What is this spectacular bug? Readers’ nature queries
Ethna Viney on a skull on the beach, a butterfly, a lumpfish, a dead snail, a whimbrel
A hawthorn shield bug
We saw this spectacular bug on a trip to Mount Venus Nursery in Rathfarnham. Because it was so beautiful we wondered what it was.
Bronwyn (6) and Aoife (3) O’Connor, Ranelagh, Dublin 6
It’s a hawthorn shield bug, which feeds on the leaves and fruit of the hawthorn.
We found this skull on Five Fingers beach in Malin. It measures 17cm by 25cm with pointed, carnivorous teeth. Did it traverse the Atlantic?
Terry Magowan, Malin, Co Donegal
It looks like a seal skull. The length would suggest the grey seal, which means it is local. It got a crack on its head.
This butterfly flew on to the poppies at my front door and rested overnight. It was gone the following day.
Eimear O’Meara, Athlone, Co Westmeath
It’s the orange-tip butterfly showing its beautiful green-marked hind wings.
We came across this female lumpfish on the shore of Inishbofin, Co Galway.
Dr Jana Eccard, Portobello, Dublin 2
The female lumpsucker comes into the shallows to spawn and leaves afterwards. The male remains to guard the eggs against crabs and starfish. He also fans and stirs them to oxygenate them.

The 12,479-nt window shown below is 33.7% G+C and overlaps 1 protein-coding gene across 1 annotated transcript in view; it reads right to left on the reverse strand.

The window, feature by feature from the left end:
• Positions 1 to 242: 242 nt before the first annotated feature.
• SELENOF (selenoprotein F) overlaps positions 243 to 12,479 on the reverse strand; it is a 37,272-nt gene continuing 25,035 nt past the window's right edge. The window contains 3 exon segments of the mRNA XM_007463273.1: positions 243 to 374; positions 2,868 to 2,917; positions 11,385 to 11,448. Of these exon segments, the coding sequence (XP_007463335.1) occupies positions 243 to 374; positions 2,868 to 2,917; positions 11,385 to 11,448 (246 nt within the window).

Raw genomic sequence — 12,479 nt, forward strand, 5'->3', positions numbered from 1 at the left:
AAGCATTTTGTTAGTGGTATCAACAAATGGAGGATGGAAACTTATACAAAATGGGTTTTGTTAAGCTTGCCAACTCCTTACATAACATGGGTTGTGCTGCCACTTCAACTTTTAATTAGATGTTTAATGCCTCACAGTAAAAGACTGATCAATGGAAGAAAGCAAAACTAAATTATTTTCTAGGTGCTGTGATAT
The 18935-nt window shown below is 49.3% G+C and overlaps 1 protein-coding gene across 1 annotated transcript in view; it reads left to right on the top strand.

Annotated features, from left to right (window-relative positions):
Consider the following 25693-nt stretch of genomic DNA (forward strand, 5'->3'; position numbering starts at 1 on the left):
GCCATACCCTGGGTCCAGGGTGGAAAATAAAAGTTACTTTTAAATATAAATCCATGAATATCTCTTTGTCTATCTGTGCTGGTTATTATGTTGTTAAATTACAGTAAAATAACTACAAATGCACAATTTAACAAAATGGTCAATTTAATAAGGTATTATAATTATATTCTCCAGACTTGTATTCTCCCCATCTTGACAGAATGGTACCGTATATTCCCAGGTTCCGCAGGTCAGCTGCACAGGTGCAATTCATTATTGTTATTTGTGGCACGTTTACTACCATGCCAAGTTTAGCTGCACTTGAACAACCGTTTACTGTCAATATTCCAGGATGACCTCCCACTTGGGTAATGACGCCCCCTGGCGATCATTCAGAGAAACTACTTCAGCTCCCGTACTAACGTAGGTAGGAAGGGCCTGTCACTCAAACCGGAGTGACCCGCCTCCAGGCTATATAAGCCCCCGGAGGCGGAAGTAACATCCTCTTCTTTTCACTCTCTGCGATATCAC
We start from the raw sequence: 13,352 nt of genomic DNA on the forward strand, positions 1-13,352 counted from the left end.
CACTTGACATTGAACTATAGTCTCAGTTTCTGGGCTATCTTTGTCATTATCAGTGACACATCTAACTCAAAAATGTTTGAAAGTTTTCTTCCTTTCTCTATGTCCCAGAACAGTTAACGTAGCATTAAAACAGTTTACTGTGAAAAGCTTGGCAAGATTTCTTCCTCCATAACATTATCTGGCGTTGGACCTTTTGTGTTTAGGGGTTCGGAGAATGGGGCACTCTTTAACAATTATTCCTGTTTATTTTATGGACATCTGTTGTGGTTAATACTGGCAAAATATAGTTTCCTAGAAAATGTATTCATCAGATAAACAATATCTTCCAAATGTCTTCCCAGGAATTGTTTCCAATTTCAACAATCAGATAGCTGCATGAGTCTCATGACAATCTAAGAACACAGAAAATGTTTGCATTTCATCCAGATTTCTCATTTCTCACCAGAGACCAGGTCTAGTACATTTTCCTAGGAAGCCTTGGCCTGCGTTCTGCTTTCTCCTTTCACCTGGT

While examining anemones on Gurteen Beach near Roundstone [Co Galway] we placed a dead sea snail among the tentacles of one. It immediately grabbed the snail and pulled it in.
Rory McGuinn, Moycullen, Co Galway
I thought this was a curlew, but my friend Jean says it’s a whimbrel. Who is right?
Nessa Nelligan, Bere Island, Co Cork
It’s a whimbrel, the same family as the curlew but smaller and with a shorter bill. They move north in spring from wintering in Africa to breeding grounds in Shetland and Iceland.
Ethna Viney welcomes observations and photographs at Thallabawn, Louisburgh, Co Mayo, F28 F978, or by email at firstname.lastname@example.org. Include a postal address.